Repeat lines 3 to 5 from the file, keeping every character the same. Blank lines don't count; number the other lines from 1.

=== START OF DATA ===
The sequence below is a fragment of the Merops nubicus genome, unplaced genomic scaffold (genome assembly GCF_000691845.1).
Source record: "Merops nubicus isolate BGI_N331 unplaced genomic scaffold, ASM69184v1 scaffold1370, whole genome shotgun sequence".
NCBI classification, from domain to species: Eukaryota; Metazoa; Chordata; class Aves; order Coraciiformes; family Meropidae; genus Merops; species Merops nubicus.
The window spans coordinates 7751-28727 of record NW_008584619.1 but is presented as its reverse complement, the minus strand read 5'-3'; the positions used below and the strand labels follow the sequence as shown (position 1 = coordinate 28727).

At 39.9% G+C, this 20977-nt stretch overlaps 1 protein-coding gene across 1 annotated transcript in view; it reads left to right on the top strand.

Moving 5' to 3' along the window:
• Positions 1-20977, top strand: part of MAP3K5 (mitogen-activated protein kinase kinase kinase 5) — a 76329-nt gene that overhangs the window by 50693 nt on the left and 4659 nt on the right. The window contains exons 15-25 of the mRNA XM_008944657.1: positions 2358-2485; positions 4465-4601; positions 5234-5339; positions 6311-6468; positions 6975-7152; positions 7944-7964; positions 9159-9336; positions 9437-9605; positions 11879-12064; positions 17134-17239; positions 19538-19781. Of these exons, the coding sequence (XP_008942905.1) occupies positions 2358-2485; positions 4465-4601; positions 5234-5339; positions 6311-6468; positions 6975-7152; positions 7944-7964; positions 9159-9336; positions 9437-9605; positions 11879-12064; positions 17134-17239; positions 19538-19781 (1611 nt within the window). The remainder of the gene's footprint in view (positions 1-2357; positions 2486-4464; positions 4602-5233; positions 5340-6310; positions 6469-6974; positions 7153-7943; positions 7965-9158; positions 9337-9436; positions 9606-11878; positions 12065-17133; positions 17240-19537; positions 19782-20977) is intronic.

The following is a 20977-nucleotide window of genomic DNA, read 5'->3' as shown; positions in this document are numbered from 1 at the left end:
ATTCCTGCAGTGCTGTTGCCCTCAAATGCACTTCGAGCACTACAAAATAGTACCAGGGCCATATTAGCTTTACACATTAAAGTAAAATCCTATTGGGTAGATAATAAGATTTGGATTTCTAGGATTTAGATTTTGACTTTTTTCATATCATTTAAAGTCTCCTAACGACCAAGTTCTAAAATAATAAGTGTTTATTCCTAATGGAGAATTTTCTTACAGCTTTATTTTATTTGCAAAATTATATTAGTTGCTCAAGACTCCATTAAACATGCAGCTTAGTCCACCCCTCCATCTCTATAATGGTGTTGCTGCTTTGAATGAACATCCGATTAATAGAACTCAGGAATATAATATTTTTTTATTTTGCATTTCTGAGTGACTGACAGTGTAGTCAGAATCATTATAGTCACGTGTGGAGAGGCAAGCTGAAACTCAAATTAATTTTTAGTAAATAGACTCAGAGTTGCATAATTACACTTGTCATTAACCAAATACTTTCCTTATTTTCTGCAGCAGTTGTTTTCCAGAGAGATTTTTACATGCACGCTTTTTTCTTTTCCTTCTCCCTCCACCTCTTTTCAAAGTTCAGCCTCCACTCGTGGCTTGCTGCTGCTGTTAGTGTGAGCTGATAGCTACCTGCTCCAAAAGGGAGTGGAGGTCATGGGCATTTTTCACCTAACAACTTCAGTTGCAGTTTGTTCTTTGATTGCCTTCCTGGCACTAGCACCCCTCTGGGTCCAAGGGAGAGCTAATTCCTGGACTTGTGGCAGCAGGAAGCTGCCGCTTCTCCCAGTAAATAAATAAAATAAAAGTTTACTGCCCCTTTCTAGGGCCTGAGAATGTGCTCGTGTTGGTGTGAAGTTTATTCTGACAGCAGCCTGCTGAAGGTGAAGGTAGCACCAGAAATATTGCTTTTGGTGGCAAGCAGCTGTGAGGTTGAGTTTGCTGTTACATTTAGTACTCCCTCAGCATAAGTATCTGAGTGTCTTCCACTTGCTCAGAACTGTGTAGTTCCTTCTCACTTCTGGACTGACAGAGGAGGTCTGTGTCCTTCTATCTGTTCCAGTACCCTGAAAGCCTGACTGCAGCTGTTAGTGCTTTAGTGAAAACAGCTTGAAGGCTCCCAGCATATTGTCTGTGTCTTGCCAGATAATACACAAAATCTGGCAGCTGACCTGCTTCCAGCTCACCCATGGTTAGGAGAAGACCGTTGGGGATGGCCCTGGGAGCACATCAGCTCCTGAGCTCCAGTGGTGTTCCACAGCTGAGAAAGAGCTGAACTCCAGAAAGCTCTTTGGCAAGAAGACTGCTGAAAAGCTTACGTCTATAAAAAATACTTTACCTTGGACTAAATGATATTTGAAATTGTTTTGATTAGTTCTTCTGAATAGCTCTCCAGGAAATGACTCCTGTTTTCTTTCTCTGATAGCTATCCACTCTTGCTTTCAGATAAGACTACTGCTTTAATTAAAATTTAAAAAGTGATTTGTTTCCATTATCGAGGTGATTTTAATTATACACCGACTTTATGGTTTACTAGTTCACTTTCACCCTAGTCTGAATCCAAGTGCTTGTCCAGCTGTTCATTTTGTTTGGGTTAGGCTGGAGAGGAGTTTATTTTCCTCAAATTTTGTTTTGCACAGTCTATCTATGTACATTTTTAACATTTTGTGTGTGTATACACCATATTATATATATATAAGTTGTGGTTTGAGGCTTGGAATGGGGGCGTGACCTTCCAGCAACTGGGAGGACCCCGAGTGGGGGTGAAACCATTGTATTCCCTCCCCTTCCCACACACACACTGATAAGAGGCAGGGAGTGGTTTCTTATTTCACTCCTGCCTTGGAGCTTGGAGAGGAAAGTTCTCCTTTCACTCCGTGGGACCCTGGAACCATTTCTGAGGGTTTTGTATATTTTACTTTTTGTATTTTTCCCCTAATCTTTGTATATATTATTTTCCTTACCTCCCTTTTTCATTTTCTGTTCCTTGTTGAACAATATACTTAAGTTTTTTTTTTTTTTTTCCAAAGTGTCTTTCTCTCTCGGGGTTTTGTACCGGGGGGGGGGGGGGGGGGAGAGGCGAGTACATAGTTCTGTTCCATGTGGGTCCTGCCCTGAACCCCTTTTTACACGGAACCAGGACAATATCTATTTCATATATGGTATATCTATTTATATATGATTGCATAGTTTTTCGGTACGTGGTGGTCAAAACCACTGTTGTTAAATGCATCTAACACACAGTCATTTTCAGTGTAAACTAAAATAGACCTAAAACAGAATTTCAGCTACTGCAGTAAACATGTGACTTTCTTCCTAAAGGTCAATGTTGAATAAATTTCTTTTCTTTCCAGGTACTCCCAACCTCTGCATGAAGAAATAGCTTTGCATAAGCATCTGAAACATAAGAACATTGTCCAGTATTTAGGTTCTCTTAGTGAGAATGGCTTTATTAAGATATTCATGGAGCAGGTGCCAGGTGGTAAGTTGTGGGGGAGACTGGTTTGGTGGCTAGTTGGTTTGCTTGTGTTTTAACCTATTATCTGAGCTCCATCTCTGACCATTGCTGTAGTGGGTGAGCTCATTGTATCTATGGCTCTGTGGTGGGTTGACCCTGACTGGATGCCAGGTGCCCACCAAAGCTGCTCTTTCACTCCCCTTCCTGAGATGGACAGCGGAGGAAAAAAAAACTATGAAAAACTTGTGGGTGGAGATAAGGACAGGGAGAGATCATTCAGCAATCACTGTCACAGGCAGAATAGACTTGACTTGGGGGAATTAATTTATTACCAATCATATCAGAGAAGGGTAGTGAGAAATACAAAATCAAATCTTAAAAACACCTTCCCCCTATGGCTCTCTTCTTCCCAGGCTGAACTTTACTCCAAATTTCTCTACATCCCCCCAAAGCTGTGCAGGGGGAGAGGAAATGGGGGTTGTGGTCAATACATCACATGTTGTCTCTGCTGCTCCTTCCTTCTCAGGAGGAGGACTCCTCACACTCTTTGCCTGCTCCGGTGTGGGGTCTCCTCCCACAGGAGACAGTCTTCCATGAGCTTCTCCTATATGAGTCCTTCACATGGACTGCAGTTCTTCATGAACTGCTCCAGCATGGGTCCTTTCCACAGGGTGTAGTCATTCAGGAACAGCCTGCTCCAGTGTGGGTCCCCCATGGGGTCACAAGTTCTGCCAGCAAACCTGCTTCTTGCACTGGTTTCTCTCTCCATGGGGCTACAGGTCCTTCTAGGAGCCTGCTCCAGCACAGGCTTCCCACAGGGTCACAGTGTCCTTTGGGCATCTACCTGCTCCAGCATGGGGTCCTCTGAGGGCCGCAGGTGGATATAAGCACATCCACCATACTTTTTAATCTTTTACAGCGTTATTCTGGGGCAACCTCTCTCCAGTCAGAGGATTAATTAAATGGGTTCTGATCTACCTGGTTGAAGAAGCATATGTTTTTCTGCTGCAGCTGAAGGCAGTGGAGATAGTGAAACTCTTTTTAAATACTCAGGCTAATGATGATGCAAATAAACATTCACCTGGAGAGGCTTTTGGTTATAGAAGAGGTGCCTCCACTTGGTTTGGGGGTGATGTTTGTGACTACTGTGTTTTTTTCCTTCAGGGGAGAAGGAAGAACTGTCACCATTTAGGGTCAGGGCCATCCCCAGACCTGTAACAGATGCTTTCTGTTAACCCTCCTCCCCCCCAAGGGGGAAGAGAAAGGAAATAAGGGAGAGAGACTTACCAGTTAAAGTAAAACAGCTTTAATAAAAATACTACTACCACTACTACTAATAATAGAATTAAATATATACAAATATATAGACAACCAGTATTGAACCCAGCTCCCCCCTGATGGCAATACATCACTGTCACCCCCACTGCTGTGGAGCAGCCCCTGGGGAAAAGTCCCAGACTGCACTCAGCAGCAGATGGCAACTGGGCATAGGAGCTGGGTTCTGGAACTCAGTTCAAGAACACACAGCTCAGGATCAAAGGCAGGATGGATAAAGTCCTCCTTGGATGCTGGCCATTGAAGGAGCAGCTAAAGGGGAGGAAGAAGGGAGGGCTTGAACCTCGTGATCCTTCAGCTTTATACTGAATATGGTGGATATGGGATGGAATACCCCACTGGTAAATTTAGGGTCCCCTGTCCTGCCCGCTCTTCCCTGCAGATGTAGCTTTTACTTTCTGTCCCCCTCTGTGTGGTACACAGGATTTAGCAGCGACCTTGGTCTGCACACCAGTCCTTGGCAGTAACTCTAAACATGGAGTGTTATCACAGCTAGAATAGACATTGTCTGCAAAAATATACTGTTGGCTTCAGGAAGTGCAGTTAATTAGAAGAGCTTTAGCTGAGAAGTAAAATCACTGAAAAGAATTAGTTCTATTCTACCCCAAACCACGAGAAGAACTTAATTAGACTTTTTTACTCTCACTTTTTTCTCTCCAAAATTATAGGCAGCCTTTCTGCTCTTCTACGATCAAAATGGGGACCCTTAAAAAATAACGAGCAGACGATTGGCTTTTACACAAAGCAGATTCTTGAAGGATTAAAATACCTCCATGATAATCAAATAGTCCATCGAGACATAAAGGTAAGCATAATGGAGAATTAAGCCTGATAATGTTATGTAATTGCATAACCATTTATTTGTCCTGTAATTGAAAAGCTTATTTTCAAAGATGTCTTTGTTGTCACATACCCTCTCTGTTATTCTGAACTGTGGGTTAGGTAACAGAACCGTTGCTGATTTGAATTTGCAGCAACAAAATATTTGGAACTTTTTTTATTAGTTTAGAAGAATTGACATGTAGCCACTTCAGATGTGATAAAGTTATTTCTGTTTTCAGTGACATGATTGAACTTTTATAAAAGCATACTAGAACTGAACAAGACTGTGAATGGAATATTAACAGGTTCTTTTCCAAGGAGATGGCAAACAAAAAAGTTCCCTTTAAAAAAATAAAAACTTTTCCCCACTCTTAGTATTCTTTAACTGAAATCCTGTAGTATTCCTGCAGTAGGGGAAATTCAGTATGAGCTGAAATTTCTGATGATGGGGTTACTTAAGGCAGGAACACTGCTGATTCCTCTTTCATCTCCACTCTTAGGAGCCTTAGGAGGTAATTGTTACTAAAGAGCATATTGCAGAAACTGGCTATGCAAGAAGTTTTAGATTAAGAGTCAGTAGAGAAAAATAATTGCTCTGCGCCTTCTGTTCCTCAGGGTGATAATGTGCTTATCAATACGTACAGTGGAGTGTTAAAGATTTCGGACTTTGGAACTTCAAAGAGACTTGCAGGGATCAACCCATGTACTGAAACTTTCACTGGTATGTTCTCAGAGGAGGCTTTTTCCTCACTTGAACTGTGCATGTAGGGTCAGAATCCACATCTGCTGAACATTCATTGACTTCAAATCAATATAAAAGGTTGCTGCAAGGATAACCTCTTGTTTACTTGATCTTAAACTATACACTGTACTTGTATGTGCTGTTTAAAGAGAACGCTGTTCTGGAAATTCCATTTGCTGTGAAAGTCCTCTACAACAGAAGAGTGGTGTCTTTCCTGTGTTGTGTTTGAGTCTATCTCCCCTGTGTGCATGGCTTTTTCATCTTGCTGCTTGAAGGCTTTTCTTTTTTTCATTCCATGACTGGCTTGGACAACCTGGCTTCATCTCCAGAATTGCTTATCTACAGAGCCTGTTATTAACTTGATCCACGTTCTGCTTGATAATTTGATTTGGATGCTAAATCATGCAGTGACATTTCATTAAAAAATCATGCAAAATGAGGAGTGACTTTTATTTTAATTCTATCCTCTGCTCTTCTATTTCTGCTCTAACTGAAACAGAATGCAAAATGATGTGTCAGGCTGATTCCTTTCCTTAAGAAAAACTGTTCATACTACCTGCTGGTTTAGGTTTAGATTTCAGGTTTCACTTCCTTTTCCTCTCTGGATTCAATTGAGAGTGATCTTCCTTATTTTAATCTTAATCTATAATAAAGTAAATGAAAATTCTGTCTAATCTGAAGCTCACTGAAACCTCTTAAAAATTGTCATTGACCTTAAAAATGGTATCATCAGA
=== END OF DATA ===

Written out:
NCBI classification, from domain to species: Eukaryota; Metazoa; Chordata; class Aves; order Coraciiformes; family Meropidae; genus Merops; species Merops nubicus.
The window spans coordinates 7751-28727 of record NW_008584619.1 but is presented as its reverse complement, the minus strand read 5'-3'; the positions used below and the strand labels follow the sequence as shown (position 1 = coordinate 28727).

At 39.9% G+C, this 20977-nt stretch overlaps 1 protein-coding gene across 1 annotated transcript in view; it reads left to right on the top strand.